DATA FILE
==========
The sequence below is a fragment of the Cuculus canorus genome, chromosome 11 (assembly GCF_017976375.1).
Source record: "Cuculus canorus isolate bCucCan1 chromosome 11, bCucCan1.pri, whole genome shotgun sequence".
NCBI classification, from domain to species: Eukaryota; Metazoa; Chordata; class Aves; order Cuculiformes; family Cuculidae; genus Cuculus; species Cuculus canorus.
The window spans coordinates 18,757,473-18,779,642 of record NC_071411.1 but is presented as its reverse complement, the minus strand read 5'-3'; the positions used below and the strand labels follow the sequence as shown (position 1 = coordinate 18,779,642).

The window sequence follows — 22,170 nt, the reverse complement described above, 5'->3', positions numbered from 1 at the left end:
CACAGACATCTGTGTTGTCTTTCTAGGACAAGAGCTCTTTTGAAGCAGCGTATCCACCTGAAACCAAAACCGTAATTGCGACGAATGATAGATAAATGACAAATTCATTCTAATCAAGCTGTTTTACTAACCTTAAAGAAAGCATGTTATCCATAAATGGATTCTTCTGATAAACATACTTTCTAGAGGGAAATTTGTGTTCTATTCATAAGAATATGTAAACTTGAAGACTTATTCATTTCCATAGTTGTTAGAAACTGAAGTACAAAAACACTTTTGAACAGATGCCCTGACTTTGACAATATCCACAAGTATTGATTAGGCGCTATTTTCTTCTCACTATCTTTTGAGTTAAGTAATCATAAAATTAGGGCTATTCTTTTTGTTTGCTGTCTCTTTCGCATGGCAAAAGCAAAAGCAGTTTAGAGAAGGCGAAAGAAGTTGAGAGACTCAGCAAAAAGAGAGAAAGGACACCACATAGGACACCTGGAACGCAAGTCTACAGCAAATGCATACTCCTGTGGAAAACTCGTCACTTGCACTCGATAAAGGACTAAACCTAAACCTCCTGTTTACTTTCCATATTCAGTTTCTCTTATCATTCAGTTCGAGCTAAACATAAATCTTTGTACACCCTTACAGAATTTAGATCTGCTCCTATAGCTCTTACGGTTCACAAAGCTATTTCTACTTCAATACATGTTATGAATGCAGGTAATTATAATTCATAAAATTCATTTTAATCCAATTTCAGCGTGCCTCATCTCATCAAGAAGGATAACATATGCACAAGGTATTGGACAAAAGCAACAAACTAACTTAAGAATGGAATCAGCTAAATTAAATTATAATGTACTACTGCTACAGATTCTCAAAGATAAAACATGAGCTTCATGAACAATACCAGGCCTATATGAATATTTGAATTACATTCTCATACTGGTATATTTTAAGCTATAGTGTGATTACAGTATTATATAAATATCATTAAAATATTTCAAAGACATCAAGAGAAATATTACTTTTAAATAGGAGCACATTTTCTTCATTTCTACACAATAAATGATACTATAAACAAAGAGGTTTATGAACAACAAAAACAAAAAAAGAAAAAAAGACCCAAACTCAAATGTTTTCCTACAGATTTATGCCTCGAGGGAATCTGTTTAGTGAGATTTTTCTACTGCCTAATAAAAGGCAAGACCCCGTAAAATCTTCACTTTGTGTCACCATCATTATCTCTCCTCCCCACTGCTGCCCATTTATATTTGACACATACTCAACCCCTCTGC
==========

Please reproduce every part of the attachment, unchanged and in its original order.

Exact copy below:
The sequence below is a fragment of the Cuculus canorus genome, chromosome 11 (assembly GCF_017976375.1).
Source record: "Cuculus canorus isolate bCucCan1 chromosome 11, bCucCan1.pri, whole genome shotgun sequence".
NCBI classification, from domain to species: Eukaryota; Metazoa; Chordata; class Aves; order Cuculiformes; family Cuculidae; genus Cuculus; species Cuculus canorus.
The window spans coordinates 18,757,473-18,779,642 of record NC_071411.1 but is presented as its reverse complement, the minus strand read 5'-3'; the positions used below and the strand labels follow the sequence as shown (position 1 = coordinate 18,779,642).

The window sequence follows — 22,170 nt, the reverse complement described above, 5'->3', positions numbered from 1 at the left end:
CACAGACATCTGTGTTGTCTTTCTAGGACAAGAGCTCTTTTGAAGCAGCGTATCCACCTGAAACCAAAACCGTAATTGCGACGAATGATAGATAAATGACAAATTCATTCTAATCAAGCTGTTTTACTAACCTTAAAGAAAGCATGTTATCCATAAATGGATTCTTCTGATAAACATACTTTCTAGAGGGAAATTTGTGTTCTATTCATAAGAATATGTAAACTTGAAGACTTATTCATTTCCATAGTTGTTAGAAACTGAAGTACAAAAACACTTTTGAACAGATGCCCTGACTTTGACAATATCCACAAGTATTGATTAGGCGCTATTTTCTTCTCACTATCTTTTGAGTTAAGTAATCATAAAATTAGGGCTATTCTTTTTGTTTGCTGTCTCTTTCGCATGGCAAAAGCAAAAGCAGTTTAGAGAAGGCGAAAGAAGTTGAGAGACTCAGCAAAAAGAGAGAAAGGACACCACATAGGACACCTGGAACGCAAGTCTACAGCAAATGCATACTCCTGTGGAAAACTCGTCACTTGCACTCGATAAAGGACTAAACCTAAACCTCCTGTTTACTTTCCATATTCAGTTTCTCTTATCATTCAGTTCGAGCTAAACATAAATCTTTGTACACCCTTACAGAATTTAGATCTGCTCCTATAGCTCTTACGGTTCACAAAGCTATTTCTACTTCAATACATGTTATGAATGCAGGTAATTATAATTCATAAAATTCATTTTAATCCAATTTCAGCGTGCCTCATCTCATCAAGAAGGATAACATATGCACAAGGTATTGGACAAAAGCAACAAACTAACTTAAGAATGGAATCAGCTAAATTAAATTATAATGTACTACTGCTACAGATTCTCAAAGATAAAACATGAGCTTCATGAACAATACCAGGCCTATATGAATATTTGAATTACATTCTCATACTGGTATATTTTAAGCTATAGTGTGATTACAGTATTATATAAATATCATTAAAATATTTCAAAGACATCAAGAGAAATATTACTTTTAAATAGGAGCACATTTTCTTCATTTCTACACAATAAATGATACTATAAACAAAGAGGTTTATGAACAACAAAAACAAAAAAAGAAAAAAAGACCCAAACTCAAATGTTTTCCTACAGATTTATGCCTCGAGGGAATCTGTTTAGTGAGATTTTTCTACTGCCTAATAAAAGGCAAGACCCCGTAAAATCTTCACTTTGTGTCACCATCATTATCTCTCCTCCCCACTGCTGCCCATTTATATTTGACACATACTCAACCCCTCTGC